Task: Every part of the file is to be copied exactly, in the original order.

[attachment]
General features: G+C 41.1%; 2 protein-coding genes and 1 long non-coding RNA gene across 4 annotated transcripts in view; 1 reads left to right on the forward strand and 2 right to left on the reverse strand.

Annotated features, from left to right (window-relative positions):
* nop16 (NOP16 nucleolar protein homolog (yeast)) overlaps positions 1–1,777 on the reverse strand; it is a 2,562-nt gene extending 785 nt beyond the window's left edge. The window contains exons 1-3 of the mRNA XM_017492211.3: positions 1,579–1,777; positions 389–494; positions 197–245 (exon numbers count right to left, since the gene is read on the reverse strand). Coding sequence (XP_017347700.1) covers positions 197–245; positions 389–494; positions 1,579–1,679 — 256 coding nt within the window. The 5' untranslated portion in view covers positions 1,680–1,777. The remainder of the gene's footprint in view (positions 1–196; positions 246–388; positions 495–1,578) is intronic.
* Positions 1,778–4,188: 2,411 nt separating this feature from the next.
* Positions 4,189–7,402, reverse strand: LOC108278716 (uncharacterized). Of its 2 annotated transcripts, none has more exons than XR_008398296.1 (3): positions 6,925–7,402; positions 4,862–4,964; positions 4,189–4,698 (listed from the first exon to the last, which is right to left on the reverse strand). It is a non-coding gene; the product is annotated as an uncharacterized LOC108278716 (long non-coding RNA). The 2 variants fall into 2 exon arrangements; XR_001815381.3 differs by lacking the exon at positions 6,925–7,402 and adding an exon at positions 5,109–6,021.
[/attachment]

General features: G+C 41.1%; 2 protein-coding genes and 1 long non-coding RNA gene across 4 annotated transcripts in view; 1 reads left to right on the forward strand and 2 right to left on the reverse strand.

Annotated features, from left to right (window-relative positions):
* nop16 (NOP16 nucleolar protein homolog (yeast)) overlaps positions 1–1,777 on the reverse strand; it is a 2,562-nt gene extending 785 nt beyond the window's left edge. The window contains exons 1-3 of the mRNA XM_017492211.3: positions 1,579–1,777; positions 389–494; positions 197–245 (exon numbers count right to left, since the gene is read on the reverse strand). Coding sequence (XP_017347700.1) covers positions 197–245; positions 389–494; positions 1,579–1,679 — 256 coding nt within the window. The 5' untranslated portion in view covers positions 1,680–1,777. The remainder of the gene's footprint in view (positions 1–196; positions 246–388; positions 495–1,578) is intronic.
* Positions 1,778–4,188: 2,411 nt separating this feature from the next.
* Positions 4,189–7,402, reverse strand: LOC108278716 (uncharacterized). Of its 2 annotated transcripts, none has more exons than XR_008398296.1 (3): positions 6,925–7,402; positions 4,862–4,964; positions 4,189–4,698 (listed from the first exon to the last, which is right to left on the reverse strand). It is a non-coding gene; the product is annotated as an uncharacterized LOC108278716 (long non-coding RNA). The 2 variants fall into 2 exon arrangements; XR_001815381.3 differs by lacking the exon at positions 6,925–7,402 and adding an exon at positions 5,109–6,021.